Wibbly Wobbly Timey Wimey: Regenerating for 2019

We are full speed ahead planning for CONsole Room 2018, but we’re taking a brief moment to jump ahead to next year.


Because CONsole Room 2019 is traveling in time!

That’s right, our sixth annual Doctor Who convention is moving to a different date. CONsole Room 2019 will be held January 4-6. Same great convention, same great location, just a different time.

Why the date change? Lots of reasons, but the long and short of it is that we want to be able to give you the best convention we can possibly give during a time that works for the largest number of people.

What about CONsole Room 2018? This will have zero effect on CONsole Room 2018, which is still being held May 11-13 this year. We just understand that plans are made around our convention and wanted to give you a heads up of the change as early as possible.

And you can register now! To celebrate our date change, from now through April 15, 2018 you will be able to purchase an add-on regular weekend membership for our 2019 convention for just $25!

  • If you have NOT purchased a membership for CONsole Room 2018:
    • Go to our regular CONsole Room 2018 registration link.
    • As you fill out your membership information you will see a drop-down box that says “Would you like to add on a weekend membership for CONsole Room 2019 for $25.00?”
    • Select the option that says “Yes – $25.00” to add on your 2019 membership.
  • If you HAVE purchased a membership for CONsole Room 2018:
    • You can still add on a $25 membership for 2019! Go to our Square store.
    • Select the “CONsole Room 2019 Weekend Membership Add-On” and follow the instructions to check out.
    • Please note: This option is ONLY available for people who have already registered for CONsole Room 2018. If you are not currently registered for CONsole Room 2018 this purchase will be considered a 2019 supporting membership.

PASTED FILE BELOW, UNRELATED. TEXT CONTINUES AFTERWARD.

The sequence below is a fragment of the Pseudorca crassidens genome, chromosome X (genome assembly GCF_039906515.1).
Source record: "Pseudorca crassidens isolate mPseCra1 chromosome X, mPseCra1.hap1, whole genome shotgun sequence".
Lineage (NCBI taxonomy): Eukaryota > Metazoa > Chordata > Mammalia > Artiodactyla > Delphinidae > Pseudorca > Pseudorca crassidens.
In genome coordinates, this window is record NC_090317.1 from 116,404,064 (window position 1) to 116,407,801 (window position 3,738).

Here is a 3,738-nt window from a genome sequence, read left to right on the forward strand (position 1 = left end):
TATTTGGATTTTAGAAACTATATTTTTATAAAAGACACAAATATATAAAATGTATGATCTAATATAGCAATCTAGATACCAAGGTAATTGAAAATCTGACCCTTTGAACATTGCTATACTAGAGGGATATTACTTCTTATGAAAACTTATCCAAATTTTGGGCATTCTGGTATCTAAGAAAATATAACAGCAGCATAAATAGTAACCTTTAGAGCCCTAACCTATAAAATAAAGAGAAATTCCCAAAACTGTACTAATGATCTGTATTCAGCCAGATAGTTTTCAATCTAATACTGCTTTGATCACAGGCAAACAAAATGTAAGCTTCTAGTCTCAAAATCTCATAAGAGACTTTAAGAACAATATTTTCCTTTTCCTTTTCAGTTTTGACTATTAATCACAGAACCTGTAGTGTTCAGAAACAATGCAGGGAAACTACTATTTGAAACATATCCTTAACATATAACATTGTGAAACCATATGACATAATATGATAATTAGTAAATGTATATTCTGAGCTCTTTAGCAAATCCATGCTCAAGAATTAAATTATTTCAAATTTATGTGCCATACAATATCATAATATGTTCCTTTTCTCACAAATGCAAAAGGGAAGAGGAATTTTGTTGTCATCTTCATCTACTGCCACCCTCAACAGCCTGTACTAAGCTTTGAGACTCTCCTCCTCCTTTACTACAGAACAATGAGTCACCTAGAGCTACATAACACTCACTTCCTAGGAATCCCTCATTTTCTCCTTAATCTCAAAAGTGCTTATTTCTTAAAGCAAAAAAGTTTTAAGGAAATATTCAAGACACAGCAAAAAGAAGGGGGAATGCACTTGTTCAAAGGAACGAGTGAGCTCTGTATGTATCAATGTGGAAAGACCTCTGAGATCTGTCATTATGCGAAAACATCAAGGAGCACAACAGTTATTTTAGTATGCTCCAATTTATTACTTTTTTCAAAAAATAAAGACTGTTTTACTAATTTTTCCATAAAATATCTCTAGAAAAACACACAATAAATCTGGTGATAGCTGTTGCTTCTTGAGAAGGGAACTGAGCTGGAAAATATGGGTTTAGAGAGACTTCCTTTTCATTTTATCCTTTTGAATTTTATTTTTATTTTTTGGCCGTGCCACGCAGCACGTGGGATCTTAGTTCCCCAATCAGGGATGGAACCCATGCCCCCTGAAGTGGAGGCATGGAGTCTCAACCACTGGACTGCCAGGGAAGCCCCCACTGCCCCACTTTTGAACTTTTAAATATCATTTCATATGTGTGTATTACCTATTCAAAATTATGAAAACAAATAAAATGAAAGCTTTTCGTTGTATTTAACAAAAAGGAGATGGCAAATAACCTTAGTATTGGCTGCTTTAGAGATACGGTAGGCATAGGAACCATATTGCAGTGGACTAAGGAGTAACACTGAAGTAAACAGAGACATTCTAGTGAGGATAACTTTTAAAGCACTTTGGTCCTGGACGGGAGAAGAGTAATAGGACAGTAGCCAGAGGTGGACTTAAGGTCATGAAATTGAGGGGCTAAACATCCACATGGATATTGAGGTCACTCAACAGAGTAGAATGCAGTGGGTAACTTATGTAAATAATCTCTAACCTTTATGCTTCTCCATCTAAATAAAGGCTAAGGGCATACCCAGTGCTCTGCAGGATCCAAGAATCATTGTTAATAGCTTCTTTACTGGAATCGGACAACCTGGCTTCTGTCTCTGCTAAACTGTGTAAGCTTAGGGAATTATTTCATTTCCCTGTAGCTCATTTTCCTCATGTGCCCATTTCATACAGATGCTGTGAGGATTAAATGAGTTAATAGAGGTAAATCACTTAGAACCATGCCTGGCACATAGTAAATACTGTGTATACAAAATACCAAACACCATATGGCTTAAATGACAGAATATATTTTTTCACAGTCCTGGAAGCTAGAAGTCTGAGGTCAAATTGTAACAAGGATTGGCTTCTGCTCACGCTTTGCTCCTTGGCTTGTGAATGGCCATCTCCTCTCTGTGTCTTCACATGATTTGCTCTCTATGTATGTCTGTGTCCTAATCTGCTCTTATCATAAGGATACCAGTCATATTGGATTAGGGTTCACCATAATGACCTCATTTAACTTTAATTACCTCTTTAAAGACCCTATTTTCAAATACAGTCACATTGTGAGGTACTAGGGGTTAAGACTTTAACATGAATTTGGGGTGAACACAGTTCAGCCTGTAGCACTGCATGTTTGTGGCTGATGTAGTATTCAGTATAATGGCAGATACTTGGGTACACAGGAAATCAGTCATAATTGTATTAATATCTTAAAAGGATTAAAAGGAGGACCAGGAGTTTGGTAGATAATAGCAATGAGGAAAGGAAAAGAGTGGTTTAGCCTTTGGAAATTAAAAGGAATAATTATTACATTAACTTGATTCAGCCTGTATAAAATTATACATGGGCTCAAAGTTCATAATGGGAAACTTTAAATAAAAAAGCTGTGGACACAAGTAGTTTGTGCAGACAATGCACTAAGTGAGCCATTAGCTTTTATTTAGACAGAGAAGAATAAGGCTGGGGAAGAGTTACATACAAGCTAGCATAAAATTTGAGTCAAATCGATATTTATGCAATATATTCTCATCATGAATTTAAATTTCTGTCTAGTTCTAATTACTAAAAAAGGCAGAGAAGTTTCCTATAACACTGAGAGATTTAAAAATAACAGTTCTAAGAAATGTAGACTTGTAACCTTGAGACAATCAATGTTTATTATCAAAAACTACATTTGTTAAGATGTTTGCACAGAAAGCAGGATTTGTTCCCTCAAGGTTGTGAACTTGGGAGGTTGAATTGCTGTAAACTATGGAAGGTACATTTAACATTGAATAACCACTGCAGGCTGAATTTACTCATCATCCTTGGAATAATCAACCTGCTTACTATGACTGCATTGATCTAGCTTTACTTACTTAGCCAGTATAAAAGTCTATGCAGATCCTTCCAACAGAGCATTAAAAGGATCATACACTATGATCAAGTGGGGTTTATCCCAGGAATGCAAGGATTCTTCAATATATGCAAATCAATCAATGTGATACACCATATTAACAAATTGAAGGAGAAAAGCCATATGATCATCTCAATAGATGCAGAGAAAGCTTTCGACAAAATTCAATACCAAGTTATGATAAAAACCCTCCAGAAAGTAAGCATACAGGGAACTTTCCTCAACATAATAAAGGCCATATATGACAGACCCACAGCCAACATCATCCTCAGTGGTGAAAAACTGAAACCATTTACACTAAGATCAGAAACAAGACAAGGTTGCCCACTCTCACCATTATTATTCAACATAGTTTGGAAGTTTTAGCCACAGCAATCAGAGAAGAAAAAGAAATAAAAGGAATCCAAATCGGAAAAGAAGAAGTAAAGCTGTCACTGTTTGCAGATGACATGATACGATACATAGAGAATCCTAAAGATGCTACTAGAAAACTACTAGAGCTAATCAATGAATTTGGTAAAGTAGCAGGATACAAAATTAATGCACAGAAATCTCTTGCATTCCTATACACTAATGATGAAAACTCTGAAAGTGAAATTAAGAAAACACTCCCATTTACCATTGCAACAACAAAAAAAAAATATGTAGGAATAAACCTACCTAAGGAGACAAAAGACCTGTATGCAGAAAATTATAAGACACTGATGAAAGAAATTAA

Registrations for our 2019 convention are currently ONLY available as an add-on to CONsole Room 2018. The $25 price is only available for regular adult, youth, and child weekend memberships, it does not apply to VIP or dealer memberships.

We are so excited to be continuing our celebration of Doctor Who with you in 2019 and beyond! Allons-y!

Questions? Please contact registration@console-room.com.

Letter from the chair


CONsole Room is just two short months away, and we’re all busy working to bring you the best Doctor Who convention the Twin Cities has seen!  Of course, I’m most excited that we’re bringing Peter Davison back to Minnesota.  Peter was the first Doctor I ever saw in person, back in 1986 at the Prom Center in St. Paul, and I know some of the CONsole Room attendees were there along with me.  Joining Peter will be Janet Fielding, who also returns to the Twin Cities after too long an absence, and for the first time Tegan will be together with the Fifth Doctor at a convention in Minnesota!  You’ll never get a better chance for a photo opportunity with them both.  Gary Russell, who I believe has had more roles in Doctor Who fandom than nearly anyone else, also will be at CONsole Room.  Gary has been a script editor for Doctor Who and the Sarah Jane Adventures, a Doctor Who novelist, a producer for Big Finish audio plays, editor of Doctor Who magazine, a writer for Doctor Who comics, and was an actor in his own right!

We’re also bringing back some of the great writers and artists that we’ve had in the past.  Fresh off of his 3rd Doctor comic, Christopher Jones will be here to talk about his work for Titan Comics and will have a table in Artists Alley.  David Brown and Ann Neubauer have been building life-size props and bringing them to conventions, and we’re excited to honour them as special guests this year, and featuring their work.  Dr. Arnold T. Blumberg returns to the convention, bringing is encyclopedic knowledge of Doctor Who, the Marvel Cinematic Universe, and zombies.  Along with everything else he brings to CONsole Room, he’ll be talking about ATB Publishing’s forthcoming book about fandom in America, “Red, White, and WHO!”  You won’t want to miss any of our special guests’ panels!